"In 1823 I had the pleasure of visiting Italy, and I was captivated by the portrait of Beatrice Cenci, which is to be seen in Rome, at the Palazzo Barberini." This is what Stendhal wrote in one of his more exciting Roman Tales, dedicated to the tragedy of the Cenci family. Francesco Cenci "paid no heed to the rest of mankind except by shewing his superiority to them, making use of them in carrying out his plans, or hating them." He was a brute who enjoyed "defying heaven" and tormenting his children. He died in his sleep, a nail hammered into one eye by two hit-men his daughter Beatrice and wife Lucrezia had hired. At first, Beatrice and Lucrezia's plan worked—the horrible man's body tumbled out the window, his head smashed, the crime covered up. Then the whispering began, and, little by little, suspicions gave way to certainty. Thus, Pope Clemente VII, after hesitating at length—uncertain whether to forgive (as requested by the people), or rather prove himself uncompromising (as some cardinals suggested)—ultimately signed the death sentences of the two women, as well as Beatrice's brother, Giacomo. He was clubbed to death and then torn to pieces with sharp pincers. The two women were brought to Piazza di Ponte Sant'Angelo, where the executioner's block had been set up. All of Rome was there to watch and cry when the blade chopped off Beatrice's marvelous little head. The story of the Cenci family has been taken up by Shelley, Guerrazzi, Dumas, and even Artaud, but the purest homage continues to be that portrait of Beatrice, which can still be seen at Palazzo Barberini. There is no guarantee that it is truly her, nor that the painter is Guido Reni, but we hope that it is. We also hope that the painting will be moved from the corner, a spot better suited to a fire extinguisher, and given a more worthy wall placement. "The face has sweetness and beauty," Stendhal writes, “the expression is most appealing and the eyes very large: they have the startled air of a person who has just been caught in the act of shedding large tears." Beatrice looks back over her shoulder and says goodbye with the gaze of someone who no longer knows what to do with her beauty. I'll leave it for you, she seems to say, because I am going to my death.
The fig is the tree of abundance, the tree of summertime, sensual, golden. Under its supple branches they say Romulus and Remus were born and, on the other side of the world, Vishnu. Its leaves were read by augurs because they revealed the future. Its fruits have given us unparalleled pleasure. The Romans dedicated a little piazza to this tree—capable of growing in a crack, between four rocks, in an impossible corner. And our fig tree is still there, the signore of a place that was the epicenter of nightlife for many years until it faded melancholically.
Between Bar della Pace and Bar del Fico, fifty meters from each other, swarmed the most beautiful people of Rome—the night owls, the artists and filmmakers, the children of the night. Piazza del Fico welcomed the more alternative set—musicians and dreamers, chatterboxes and poetic deadbeats. Then Bar del Fico closed because the decrepit palazzo where it was housed became enveloped in an endless construction site. And so the piazza was again deserted; you pass through but you don’t stop. Many stores closed, life went elsewhere.
But the tree continues to protect that space, stuck like a vacuum in the tumult. Only the chess players come back to play under its naked branches, in front of the closed shutters. Around eleven in the morning the Kasparov and Fischer devotees set up their chessboards, arrange the white and black pieces, and begin the match. A small group of enthusiasts follows along, someone suggests a castling, a defense, an attack, and even the fig tree seems to be supervising from above, leaning over to protect the game.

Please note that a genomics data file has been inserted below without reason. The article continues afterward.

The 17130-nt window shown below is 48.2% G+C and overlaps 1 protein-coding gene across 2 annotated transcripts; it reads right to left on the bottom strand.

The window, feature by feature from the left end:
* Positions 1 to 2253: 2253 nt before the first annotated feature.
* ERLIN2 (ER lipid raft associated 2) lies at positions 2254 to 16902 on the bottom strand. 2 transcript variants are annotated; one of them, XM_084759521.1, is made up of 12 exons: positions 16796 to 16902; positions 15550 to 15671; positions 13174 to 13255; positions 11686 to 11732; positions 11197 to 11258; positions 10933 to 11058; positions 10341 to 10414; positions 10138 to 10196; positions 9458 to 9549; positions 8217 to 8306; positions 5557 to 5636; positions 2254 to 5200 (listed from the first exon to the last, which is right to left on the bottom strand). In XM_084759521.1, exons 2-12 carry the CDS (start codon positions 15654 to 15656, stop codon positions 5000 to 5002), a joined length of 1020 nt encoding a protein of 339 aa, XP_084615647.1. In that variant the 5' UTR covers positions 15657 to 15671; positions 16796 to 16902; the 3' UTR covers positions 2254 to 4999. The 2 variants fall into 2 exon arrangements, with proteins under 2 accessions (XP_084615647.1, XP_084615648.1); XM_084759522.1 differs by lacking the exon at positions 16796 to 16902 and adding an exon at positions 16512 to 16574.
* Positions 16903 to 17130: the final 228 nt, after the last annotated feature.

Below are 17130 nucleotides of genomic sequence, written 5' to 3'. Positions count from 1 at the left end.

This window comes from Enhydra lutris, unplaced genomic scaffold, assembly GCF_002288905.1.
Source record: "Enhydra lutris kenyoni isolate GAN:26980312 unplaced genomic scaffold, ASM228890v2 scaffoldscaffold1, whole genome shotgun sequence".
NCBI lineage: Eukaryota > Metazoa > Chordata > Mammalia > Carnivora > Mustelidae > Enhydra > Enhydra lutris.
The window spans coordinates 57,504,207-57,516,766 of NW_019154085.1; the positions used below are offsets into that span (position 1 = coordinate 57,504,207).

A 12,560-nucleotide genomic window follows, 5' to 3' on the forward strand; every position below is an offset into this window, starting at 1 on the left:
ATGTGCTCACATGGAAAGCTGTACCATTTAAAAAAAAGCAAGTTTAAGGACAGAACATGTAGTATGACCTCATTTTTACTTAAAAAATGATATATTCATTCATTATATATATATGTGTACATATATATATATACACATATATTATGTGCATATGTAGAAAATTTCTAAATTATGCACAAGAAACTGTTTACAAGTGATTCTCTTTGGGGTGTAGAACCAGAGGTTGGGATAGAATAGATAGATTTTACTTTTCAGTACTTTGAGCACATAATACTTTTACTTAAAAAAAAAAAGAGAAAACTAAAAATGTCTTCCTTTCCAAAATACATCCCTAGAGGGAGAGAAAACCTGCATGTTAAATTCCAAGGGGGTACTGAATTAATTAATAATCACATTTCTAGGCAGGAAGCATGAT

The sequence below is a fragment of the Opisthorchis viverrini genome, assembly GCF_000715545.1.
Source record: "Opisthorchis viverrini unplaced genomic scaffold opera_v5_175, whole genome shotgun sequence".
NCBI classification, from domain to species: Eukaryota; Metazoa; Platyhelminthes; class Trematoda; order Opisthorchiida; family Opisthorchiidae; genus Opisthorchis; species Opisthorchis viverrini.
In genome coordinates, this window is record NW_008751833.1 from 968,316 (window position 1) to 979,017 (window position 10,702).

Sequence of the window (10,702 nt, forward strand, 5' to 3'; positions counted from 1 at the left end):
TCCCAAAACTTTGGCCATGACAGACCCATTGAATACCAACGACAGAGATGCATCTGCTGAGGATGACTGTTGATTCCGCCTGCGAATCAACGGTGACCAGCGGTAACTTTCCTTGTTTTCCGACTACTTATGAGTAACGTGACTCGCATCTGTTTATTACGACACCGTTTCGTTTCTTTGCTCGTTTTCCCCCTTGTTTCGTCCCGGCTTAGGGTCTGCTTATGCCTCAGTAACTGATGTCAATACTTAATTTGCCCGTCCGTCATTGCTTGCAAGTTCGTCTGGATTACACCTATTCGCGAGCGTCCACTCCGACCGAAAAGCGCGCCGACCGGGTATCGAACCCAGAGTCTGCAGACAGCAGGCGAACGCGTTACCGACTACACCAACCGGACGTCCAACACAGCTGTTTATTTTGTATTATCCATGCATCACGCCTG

Noise, laughter, and toasts have been replaced by silence, concentration, and intelligence at work. The fig tree sees time passing, life transforming; it follows the winter of chess and awaits the summer of love.
“Amaze us!” say the eyes of the same friend who’s come to Rome for a couple days. So we load him in the car and whisk him here and there: the places to see are endless, the beauty is everywhere—among the columns of the Forum and the alleyways of Trastevere, in the Renaissance piazzas and the museums swollen with masterpieces. But the passing tourist doesn’t have the composure necessary to absorb so much beauty. It’s like a thirsty person who, from too much excitement, pours water all over his face and clothes. What he wants is to take away a few refreshing gulps, something surprising to tell whoever is waiting for him at home. He likes the keyhole on the Aventine hill framing Saint Peter’s dome better than he likes the dome itself seen up close.
So, if you really want to give your friend a jolt, bring him to the Church of Sant’Ignazio di Loyola. Even just the Rococo piazza is rather interesting, sketched out by the architect Raguzzini like a small theater—but for our friend it’s not enough, he’d passed carelessly through too many piazzas. So let’s push him inside the church, designed by the Jesuit mathematician Orazio Grassi, with the vault frescoed by another Jesuit, Father Pozzo. Let’s stop him, as though by accident, in the center of the nave, and invite him to lift his eyes up towards the dome.
“Embè?”—he’ll say. “A dome like many others, with all its columns and curves in their place, with the light coming down from above,” as if in his little town there was one in every bar.
At this point we’d happily give him a slap too, but we hold ourselves back because we want to benefit from the revelation that is about to occur. We push him a bit further forward: “Look again,” we say. “Walk straight and keep your eyes on the dome.” And all of a sudden we see his face light up, his mouth opening with astonishment. “There is no dome, it’s just a huge painted canvas!” The power of the Roman Baroque, a sublime illusion, a magnificent trick of perspective. There is no dome, it’s a gigantic painting suspended at a height of 34 meters. The friend claps his hand with joy, and we feel proud, as though we’d worked through the night for his amazement.
Marco Lodoli is a Roman writer, journalist, and teacher. He’s published more than thirty books of fiction, non-fiction, and poetry.
Hope Campbell Gustafson has an MFA from the Literary Translation Workshop at the University of Iowa. Her translations can be found in Asymptote, The Brooklyn Rail, EuropeNow, Nashville Review, and Banthology: Stories from Unwanted Nations (Comma Press/Deep Vellum). Hope was a resident at the 2018 Art Omi Translation Lab and received a 2019 PEN/Heim grant.